History.—Siena was probably founded by the Etruscans (a few tombs of that period have been found outside Porta Camollia), and then, falling under the Roman rule, became a colony in the reign of Augustus, or a little earlier, and was distinguished by the name of Saena Julia. It has the same arms as Rome—the she-wolf and twins. But its real importance dates from the middle ages. Few memorials of the Roman era[2] or of the first centuries of Christianity have been preserved (except the legend of St Ansanus), and none at all of the interval preceding the Lombard period. We have documentary evidence that in the 7th century in the reign of Rotaris (or Rotari), there was a bishop of Siena named Mauro. Attempts to trace earlier bishops as far back as the 5th century have yielded only vague and contradictory results. Under the Lombards the civil government was in the hands of a gastaldo, under the Carolingians of a count, whose authority, by slow degrees and a course of events similar to what took place in other Italian communes, gave way to that of the bishop, whose power in turn gradually diminished and was superseded by that of the consuls and the commonwealth.

We have written evidence of the consular government of Siena from 1125 to 1212; the number of consuls varied from three to twelve. This government, formed of gentiluomini or nobles, did not remain unchanged throughout the whole period, but was gradually forced to accept the participation of the popolani or lower classes, whose efforts to rise to power were continuous and determined. Thus in 1137 they obtained a third part of the government by the reconstitution of the general council with 100 nobles and 50 popolani. In 1199 the institution of a foreign podestà (a form of government which became permanent in 1212) gave a severe blow to the consular magistracy, which was soon extinguished; and in 1233 the people again rose against the nobles in the hope of ousting them entirely from office.

The strife was largely economic, the people desiring to deprive the nobles of the immunity of taxation which they had enjoyed. The attempt was not completely successful; but the government was now equally divided between the two estates by the creation of a supreme magistracy of twenty-four citizens—twelve nobles and twelve popolani. During the rule of the nobles and the mixed rule of nobles and popolani the commune of Siena was enlarged by fortunate acquisitions of neighbouring lands and by the submission of feudal lords, such as the Scialenghi, Aldobrandeschi, Pannocchieschi, Visconti di Campiglia, &c. Before long the reciprocal need of fresh territory and frontier disputes, especially concerning Poggibonsi and Montepulciano, led to an outbreak of hostilities between Florence and Siena. Thereupon, to spite the rival republic, the Sienese took the Ghibelline side, and the German emperors, beginning with Frederick Barbarossa, rewarded their fidelity by the grant of various privileges.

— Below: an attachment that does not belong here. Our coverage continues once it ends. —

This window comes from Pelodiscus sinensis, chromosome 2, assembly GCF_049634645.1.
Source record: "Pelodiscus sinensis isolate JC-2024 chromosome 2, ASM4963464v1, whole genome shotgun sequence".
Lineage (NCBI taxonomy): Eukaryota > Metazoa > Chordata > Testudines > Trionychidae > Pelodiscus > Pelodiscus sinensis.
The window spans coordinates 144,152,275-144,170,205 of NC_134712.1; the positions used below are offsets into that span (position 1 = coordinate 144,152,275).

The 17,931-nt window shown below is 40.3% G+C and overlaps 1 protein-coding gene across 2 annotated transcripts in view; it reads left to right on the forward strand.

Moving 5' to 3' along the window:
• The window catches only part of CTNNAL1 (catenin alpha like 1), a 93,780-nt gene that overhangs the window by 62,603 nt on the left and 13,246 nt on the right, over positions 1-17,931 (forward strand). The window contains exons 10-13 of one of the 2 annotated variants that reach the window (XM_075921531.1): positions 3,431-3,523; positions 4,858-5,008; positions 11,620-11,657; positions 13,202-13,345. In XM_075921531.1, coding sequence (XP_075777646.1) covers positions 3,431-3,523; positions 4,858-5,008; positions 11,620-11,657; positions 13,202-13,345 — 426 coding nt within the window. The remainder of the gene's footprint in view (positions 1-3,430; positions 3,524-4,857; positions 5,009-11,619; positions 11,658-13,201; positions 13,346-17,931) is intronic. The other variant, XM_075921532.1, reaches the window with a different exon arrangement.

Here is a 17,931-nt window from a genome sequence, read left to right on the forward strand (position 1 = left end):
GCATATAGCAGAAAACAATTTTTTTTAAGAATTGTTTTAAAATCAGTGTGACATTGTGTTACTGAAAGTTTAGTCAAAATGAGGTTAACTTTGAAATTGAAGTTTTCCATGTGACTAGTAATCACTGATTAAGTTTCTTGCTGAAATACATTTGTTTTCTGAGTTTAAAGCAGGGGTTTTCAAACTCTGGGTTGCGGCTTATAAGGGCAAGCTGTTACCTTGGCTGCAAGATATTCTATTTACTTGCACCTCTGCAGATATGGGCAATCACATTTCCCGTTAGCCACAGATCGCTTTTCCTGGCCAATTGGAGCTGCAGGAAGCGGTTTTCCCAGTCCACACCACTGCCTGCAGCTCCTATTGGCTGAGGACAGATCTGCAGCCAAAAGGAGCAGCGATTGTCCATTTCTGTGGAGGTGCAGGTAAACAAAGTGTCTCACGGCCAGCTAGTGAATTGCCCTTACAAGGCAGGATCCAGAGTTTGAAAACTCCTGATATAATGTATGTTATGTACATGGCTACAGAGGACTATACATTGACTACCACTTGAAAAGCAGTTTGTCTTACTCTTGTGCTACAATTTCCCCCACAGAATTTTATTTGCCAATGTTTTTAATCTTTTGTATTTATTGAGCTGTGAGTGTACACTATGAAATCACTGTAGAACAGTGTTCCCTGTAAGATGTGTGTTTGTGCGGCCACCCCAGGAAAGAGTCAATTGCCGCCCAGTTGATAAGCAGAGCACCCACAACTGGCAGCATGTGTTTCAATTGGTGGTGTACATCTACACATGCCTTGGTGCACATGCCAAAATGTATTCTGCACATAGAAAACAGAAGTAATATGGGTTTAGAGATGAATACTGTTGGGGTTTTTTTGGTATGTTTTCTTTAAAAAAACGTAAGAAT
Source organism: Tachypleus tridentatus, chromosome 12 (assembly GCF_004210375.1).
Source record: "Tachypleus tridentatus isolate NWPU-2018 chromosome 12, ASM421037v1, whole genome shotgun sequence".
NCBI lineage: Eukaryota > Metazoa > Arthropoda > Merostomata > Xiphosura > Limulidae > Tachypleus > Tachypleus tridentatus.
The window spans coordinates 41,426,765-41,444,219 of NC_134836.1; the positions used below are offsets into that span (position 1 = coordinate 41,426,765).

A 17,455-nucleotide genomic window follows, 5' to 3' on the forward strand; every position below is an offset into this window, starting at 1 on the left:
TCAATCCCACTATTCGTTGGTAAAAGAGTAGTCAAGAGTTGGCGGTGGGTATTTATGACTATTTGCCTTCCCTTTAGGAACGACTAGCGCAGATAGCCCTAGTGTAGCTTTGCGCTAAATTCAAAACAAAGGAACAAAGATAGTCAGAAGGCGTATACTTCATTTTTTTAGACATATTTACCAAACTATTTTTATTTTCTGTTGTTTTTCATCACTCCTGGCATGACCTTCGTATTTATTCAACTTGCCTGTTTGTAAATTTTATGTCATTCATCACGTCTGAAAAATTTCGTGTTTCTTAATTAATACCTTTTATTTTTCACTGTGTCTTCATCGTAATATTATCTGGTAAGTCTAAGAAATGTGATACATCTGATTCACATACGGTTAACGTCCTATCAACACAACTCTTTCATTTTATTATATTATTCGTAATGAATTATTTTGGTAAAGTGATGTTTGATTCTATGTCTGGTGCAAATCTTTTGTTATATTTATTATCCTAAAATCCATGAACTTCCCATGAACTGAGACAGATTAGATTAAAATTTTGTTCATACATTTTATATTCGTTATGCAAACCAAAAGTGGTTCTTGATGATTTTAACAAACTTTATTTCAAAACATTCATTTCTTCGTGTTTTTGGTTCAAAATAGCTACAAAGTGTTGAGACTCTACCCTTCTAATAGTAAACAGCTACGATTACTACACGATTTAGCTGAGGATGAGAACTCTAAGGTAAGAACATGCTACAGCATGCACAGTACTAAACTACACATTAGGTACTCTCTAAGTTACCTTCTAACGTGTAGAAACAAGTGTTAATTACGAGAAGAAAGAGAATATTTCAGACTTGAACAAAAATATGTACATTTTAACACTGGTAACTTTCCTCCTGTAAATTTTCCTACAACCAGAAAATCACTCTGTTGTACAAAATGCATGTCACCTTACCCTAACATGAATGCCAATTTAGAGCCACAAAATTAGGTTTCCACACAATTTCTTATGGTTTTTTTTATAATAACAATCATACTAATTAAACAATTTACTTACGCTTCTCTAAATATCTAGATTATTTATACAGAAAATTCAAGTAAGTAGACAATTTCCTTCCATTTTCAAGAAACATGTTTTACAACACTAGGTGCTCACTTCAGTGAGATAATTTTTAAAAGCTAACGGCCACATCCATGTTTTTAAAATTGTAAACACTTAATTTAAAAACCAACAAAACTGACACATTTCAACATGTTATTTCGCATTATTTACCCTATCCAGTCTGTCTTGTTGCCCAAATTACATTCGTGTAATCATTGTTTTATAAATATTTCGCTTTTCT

During the 12th and 13th centuries there were continued disturbances, petty wars, and hasty reconciliations between Florence and Siena, until in 1254–1255 a more binding peace and alliance was concluded. But this treaty, in spite of its apparent stability, led in a few years to a fiercer struggle; for in 1258 the Florentines complained that Siena had infringed its terms by giving refuge to the Ghibellines they had expelled, and on the refusal of the Sienese to yield to these just remonstrances both states made extensive preparations for war. Siena applied to Manfred, obtained from him a strong body of German horse, under the command of Count Giordano, and likewise sought the aid of its Ghibelline allies. Florence equipped a powerful citizen army, of which the original registers are still preserved in the volume entitled Il Libro di Montaperti in the Florence archives. This army, led by the podesta. of Florence and twelve burgher captains, set forth gaily on its march towards the enemy's territories in the middle of April 1260, and during its first campaign, ending on the 18th of May, won an insignificant victory at Santa Petronilla, outside the walls of Siena. But in a second and more important campaign, in which the militia of the other Guelf towns of Tuscany took part, the Florentines were signally defeated at Montaperti on the 4th of September 1260. This defeat crushed the power of Florence for many years, reduced the city to desolation, and apparently annihilated the Florentine Guelfs. But the battle of Benevento (1266) and the establishment of the dynasty of Charles of Anjou on the Neapolitan throne put an end to the Ghibelline predominance in Tuscany. Ghibelline Siena soon felt the effects of the change in the defeat of its army at Colle di Valdelsa (1269) by the united forces of the Guelf exiles, Florentines and French, and the death in that battle of her powerful citizen Provenzano Salvani (mentioned by Dante), who had been the leading spirit of the government at the time of the victory of Montaperti. For some time Siena remained faithful to the Ghibelline cause; nevertheless Guelf and democratic sentiments began to make head. The Ghibellines were on several occasions expelled from the city, and, even when a temporary reconciliation of the two parties allowed them to return, they failed to regain their former influence.